Q. I have received high results on an environmental relative moldiness index (ERMI) test, and a certified mold investigator has completed their work and identified two hidden areas in my apartment (6-unit walkup) under the kitchen sink cabinets and in the ceiling between floors of my bathroom and upstairs bathroom. My landlord wants to remediate himself and has an asbestos certification and states he will follow protocol for that and secure the area, use anti-fungal paint, replace the entire ceiling, and ensure there will be no future issues. I have health issues and am skeptical. Do New York City landlords (I’m in Brooklyn) have to hire a certified mold remediator? Or can they do work themselves? So grateful for any info!
—Trying to Fix This Moldy Problem
A. “Water intrusion and mold infestation of apartments across New York City is a pervasive problem that causes serious respiratory issues for many tenants and shareholders,” says Jennifer Rozen, a managing attorney at the Manhattan-based Rozen Law Group. “Mold remediation, when done properly, can be quite costly for property owners, and as a result, many landlords take shortcuts or refuse to address the problem at all.
“In 2016, New York State enacted a series of laws, commonly referred to as the ‘mold law,’ in an effort to ensure that consumers are protected when contracting for mold assessment and remediation services. Contractors now have to be licensed in order to perform any type of mold assessment or remediation or to even advertise those services. Contractors must now also adhere to certain minimum work standards. The standards are similar to those required of licensed contractors engaged in asbestos removal.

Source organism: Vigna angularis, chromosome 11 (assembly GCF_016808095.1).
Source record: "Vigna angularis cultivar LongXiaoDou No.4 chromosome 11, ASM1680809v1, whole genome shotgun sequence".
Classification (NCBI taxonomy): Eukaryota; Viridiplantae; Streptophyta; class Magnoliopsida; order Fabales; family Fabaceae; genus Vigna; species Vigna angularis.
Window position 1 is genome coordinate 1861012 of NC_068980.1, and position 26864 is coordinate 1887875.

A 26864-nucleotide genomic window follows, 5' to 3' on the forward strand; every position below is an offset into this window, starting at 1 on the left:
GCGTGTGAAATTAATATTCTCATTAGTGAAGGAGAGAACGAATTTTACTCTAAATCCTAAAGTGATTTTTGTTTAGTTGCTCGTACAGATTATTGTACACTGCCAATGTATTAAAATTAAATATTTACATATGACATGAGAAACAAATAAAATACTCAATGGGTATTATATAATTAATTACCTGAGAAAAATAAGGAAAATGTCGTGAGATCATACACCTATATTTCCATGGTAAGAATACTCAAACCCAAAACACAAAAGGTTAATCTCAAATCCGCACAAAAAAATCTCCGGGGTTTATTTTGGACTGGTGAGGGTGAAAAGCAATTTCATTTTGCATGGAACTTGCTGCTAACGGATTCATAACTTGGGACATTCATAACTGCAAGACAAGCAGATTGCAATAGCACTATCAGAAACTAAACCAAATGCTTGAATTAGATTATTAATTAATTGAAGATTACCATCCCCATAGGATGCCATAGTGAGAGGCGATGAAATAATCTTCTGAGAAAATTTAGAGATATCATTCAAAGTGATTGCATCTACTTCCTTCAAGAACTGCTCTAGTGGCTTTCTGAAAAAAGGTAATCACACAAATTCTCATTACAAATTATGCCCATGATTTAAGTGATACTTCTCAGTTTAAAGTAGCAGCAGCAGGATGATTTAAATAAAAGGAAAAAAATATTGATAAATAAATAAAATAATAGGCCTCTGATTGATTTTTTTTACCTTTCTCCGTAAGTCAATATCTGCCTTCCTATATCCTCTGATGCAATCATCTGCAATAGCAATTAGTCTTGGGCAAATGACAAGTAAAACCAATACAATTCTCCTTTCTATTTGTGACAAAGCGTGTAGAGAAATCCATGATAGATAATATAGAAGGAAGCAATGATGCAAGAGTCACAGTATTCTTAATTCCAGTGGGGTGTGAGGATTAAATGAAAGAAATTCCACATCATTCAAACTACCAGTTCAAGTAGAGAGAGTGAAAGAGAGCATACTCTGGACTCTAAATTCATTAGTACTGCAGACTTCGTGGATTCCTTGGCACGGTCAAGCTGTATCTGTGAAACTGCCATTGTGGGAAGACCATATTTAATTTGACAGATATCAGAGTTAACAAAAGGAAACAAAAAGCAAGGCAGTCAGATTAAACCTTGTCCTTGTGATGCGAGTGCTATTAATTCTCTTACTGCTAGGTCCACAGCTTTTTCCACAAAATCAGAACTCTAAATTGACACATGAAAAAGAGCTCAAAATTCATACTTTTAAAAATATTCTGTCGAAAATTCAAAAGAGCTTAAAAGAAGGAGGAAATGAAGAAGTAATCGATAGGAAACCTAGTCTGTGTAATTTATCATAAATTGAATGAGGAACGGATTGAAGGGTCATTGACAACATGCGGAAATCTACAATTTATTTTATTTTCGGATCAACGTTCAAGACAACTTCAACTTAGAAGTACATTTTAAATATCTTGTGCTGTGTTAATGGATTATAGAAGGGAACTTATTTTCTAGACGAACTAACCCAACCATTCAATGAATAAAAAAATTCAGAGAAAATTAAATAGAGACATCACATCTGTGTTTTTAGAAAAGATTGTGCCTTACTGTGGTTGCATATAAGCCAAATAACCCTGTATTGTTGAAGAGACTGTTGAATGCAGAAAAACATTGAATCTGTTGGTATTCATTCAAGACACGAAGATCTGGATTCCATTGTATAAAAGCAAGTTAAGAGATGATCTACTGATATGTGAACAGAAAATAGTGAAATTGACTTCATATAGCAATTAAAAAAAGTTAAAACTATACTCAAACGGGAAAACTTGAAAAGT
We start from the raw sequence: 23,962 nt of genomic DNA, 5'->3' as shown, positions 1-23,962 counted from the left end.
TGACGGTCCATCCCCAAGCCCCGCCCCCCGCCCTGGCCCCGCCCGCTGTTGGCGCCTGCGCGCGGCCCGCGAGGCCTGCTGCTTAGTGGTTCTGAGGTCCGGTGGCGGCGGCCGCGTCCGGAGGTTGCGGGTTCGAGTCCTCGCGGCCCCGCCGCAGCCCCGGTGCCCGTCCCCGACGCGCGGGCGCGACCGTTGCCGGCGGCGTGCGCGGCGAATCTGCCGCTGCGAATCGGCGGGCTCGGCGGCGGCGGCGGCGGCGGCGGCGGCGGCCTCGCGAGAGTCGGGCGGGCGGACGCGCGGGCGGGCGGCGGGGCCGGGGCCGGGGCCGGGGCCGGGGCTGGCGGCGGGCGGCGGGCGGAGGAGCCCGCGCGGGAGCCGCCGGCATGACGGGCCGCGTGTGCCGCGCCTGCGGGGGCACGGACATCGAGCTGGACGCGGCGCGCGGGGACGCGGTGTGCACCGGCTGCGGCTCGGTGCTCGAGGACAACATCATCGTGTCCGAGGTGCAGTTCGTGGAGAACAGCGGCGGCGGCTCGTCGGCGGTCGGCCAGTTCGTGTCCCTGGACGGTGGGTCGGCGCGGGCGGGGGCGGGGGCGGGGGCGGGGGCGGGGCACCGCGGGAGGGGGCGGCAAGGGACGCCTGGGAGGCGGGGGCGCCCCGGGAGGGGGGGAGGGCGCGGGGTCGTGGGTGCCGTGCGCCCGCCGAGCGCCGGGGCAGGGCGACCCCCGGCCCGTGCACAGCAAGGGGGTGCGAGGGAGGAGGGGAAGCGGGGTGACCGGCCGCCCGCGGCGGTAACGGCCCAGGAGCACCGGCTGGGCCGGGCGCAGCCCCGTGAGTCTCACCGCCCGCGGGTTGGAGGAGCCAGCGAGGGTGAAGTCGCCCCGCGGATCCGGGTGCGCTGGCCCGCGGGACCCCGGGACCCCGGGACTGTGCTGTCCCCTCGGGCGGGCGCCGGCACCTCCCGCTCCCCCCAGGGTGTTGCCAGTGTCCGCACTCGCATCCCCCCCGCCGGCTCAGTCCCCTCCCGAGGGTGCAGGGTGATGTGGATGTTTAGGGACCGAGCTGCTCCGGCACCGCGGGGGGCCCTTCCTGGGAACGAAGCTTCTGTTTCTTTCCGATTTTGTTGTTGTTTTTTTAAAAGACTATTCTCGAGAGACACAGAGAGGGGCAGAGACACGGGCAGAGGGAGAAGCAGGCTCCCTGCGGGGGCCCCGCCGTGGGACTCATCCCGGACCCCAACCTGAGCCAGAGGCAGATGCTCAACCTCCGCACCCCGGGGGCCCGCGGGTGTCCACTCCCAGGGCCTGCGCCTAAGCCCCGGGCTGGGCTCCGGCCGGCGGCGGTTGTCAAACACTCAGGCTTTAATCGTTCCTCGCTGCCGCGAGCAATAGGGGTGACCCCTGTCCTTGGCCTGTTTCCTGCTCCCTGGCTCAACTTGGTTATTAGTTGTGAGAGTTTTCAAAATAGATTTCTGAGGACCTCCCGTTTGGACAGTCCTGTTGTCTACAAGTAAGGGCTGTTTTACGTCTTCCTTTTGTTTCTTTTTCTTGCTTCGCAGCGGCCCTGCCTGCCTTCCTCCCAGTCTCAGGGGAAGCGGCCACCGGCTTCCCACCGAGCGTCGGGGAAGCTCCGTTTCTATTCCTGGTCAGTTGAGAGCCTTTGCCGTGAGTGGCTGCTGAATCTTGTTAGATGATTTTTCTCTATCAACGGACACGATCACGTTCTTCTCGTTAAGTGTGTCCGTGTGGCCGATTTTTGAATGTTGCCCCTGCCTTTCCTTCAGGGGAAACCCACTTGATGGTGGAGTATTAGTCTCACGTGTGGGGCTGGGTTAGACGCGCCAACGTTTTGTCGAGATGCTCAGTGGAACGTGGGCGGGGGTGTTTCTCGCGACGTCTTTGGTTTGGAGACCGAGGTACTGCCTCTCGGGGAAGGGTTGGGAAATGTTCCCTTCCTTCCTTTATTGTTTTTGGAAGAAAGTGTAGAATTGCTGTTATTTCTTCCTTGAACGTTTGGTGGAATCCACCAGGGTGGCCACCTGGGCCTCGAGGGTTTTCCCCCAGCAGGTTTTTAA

“The mold law also states that the company hired to perform the mold remediation cannot be the same company that performs the assessment and determines what, if any, remediation services are necessary. This is a protection added by the legislature to minimize fraud within the industry and abuse of vulnerable consumers who are in need of mold remediation.
“There is an exception under the law that allows landlords and/or their agents to perform mold remediation on a building that they own. However, the law expressly states that the exemption does not apply if the managing agent or employee engages in the business of performing mold assessment or remediation for the public. For this reason, many landlords will perform an ineffective remediation rather than pay a licensed company.
“The guidelines set by the New York City Health Department require a full-scale mold remediation by a trained and licensed professional if the area of mold exceeds more than 10 square feet. If a tenant has a serious mold problem and the landlord refuses to properly remediate and instead wants to perform the work, the tenant should contact HPD (311) to report the condition. Oftentimes, when a landlord is cited for a violation or fears being cited, they will take the problem more seriously.”